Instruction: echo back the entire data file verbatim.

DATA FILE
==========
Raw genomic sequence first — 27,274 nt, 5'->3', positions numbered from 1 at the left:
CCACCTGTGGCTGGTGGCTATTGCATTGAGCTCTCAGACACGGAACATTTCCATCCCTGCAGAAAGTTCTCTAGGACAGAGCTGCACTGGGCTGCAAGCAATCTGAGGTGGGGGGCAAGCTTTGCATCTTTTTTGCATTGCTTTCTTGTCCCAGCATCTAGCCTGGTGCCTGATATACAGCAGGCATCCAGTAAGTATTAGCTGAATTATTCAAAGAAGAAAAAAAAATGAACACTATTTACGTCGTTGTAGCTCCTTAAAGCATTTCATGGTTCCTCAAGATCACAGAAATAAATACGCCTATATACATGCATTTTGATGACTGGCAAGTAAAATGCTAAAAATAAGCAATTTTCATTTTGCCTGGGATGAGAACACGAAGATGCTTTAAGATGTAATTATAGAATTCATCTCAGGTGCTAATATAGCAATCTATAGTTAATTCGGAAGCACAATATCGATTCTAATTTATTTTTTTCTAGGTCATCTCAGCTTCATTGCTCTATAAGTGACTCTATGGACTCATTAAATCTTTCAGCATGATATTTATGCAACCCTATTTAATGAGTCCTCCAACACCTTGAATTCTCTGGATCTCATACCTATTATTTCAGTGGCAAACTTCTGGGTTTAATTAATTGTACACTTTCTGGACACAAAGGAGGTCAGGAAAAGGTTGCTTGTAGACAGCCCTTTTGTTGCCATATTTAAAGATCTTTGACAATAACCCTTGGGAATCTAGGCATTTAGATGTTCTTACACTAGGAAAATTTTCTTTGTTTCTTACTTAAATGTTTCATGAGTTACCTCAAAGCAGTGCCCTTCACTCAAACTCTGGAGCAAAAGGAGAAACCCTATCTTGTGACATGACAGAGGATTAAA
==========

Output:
Raw genomic sequence first — 27,274 nt, 5'->3', positions numbered from 1 at the left:
CCACCTGTGGCTGGTGGCTATTGCATTGAGCTCTCAGACACGGAACATTTCCATCCCTGCAGAAAGTTCTCTAGGACAGAGCTGCACTGGGCTGCAAGCAATCTGAGGTGGGGGGCAAGCTTTGCATCTTTTTTGCATTGCTTTCTTGTCCCAGCATCTAGCCTGGTGCCTGATATACAGCAGGCATCCAGTAAGTATTAGCTGAATTATTCAAAGAAGAAAAAAAAATGAACACTATTTACGTCGTTGTAGCTCCTTAAAGCATTTCATGGTTCCTCAAGATCACAGAAATAAATACGCCTATATACATGCATTTTGATGACTGGCAAGTAAAATGCTAAAAATAAGCAATTTTCATTTTGCCTGGGATGAGAACACGAAGATGCTTTAAGATGTAATTATAGAATTCATCTCAGGTGCTAATATAGCAATCTATAGTTAATTCGGAAGCACAATATCGATTCTAATTTATTTTTTTCTAGGTCATCTCAGCTTCATTGCTCTATAAGTGACTCTATGGACTCATTAAATCTTTCAGCATGATATTTATGCAACCCTATTTAATGAGTCCTCCAACACCTTGAATTCTCTGGATCTCATACCTATTATTTCAGTGGCAAACTTCTGGGTTTAATTAATTGTACACTTTCTGGACACAAAGGAGGTCAGGAAAAGGTTGCTTGTAGACAGCCCTTTTGTTGCCATATTTAAAGATCTTTGACAATAACCCTTGGGAATCTAGGCATTTAGATGTTCTTACACTAGGAAAATTTTCTTTGTTTCTTACTTAAATGTTTCATGAGTTACCTCAAAGCAGTGCCCTTCACTCAAACTCTGGAGCAAAAGGAGAAACCCTATCTTGTGACATGACAGAGGATTAAA